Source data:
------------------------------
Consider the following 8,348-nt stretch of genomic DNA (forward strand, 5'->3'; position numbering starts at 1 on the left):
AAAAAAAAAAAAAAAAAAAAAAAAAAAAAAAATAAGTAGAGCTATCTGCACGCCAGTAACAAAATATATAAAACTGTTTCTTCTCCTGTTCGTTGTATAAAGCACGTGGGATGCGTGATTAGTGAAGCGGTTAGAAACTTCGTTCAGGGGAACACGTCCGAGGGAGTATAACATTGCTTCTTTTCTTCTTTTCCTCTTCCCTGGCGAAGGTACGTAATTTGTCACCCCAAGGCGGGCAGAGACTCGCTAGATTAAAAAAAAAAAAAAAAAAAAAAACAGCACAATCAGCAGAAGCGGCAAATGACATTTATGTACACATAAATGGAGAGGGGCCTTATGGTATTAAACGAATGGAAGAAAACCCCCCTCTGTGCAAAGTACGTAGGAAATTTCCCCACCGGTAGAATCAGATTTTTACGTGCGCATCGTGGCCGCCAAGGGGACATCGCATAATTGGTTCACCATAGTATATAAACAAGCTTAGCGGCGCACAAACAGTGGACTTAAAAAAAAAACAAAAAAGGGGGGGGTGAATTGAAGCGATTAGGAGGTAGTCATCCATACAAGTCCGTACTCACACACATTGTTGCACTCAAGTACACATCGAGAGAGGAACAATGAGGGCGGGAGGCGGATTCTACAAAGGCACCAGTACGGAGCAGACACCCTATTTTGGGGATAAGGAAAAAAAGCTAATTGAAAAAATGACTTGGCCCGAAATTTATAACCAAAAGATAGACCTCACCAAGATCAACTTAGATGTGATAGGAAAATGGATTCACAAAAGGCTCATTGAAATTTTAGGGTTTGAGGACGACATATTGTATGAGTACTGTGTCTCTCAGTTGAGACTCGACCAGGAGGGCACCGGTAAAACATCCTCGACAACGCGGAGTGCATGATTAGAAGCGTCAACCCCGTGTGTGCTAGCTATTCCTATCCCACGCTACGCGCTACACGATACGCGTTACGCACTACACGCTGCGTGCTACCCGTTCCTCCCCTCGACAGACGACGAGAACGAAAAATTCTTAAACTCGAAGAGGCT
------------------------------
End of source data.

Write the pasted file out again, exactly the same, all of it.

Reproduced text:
Consider the following 8,348-nt stretch of genomic DNA (forward strand, 5'->3'; position numbering starts at 1 on the left):
AAAAAAAAAAAAAAAAAAAAAAAAAAAAAAAATAAGTAGAGCTATCTGCACGCCAGTAACAAAATATATAAAACTGTTTCTTCTCCTGTTCGTTGTATAAAGCACGTGGGATGCGTGATTAGTGAAGCGGTTAGAAACTTCGTTCAGGGGAACACGTCCGAGGGAGTATAACATTGCTTCTTTTCTTCTTTTCCTCTTCCCTGGCGAAGGTACGTAATTTGTCACCCCAAGGCGGGCAGAGACTCGCTAGATTAAAAAAAAAAAAAAAAAAAAAAACAGCACAATCAGCAGAAGCGGCAAATGACATTTATGTACACATAAATGGAGAGGGGCCTTATGGTATTAAACGAATGGAAGAAAACCCCCCTCTGTGCAAAGTACGTAGGAAATTTCCCCACCGGTAGAATCAGATTTTTACGTGCGCATCGTGGCCGCCAAGGGGACATCGCATAATTGGTTCACCATAGTATATAAACAAGCTTAGCGGCGCACAAACAGTGGACTTAAAAAAAAAACAAAAAAGGGGGGGGTGAATTGAAGCGATTAGGAGGTAGTCATCCATACAAGTCCGTACTCACACACATTGTTGCACTCAAGTACACATCGAGAGAGGAACAATGAGGGCGGGAGGCGGATTCTACAAAGGCACCAGTACGGAGCAGACACCCTATTTTGGGGATAAGGAAAAAAAGCTAATTGAAAAAATGACTTGGCCCGAAATTTATAACCAAAAGATAGACCTCACCAAGATCAACTTAGATGTGATAGGAAAATGGATTCACAAAAGGCTCATTGAAATTTTAGGGTTTGAGGACGACATATTGTATGAGTACTGTGTCTCTCAGTTGAGACTCGACCAGGAGGGCACCGGTAAAACATCCTCGACAACGCGGAGTGCATGATTAGAAGCGTCAACCCCGTGTGTGCTAGCTATTCCTATCCCACGCTACGCGCTACACGATACGCGTTACGCACTACACGCTGCGTGCTACCCGTTCCTCCCCTCGACAGACGACGAGAACGAAAAATTCTTAAACTCGAAGAGGCT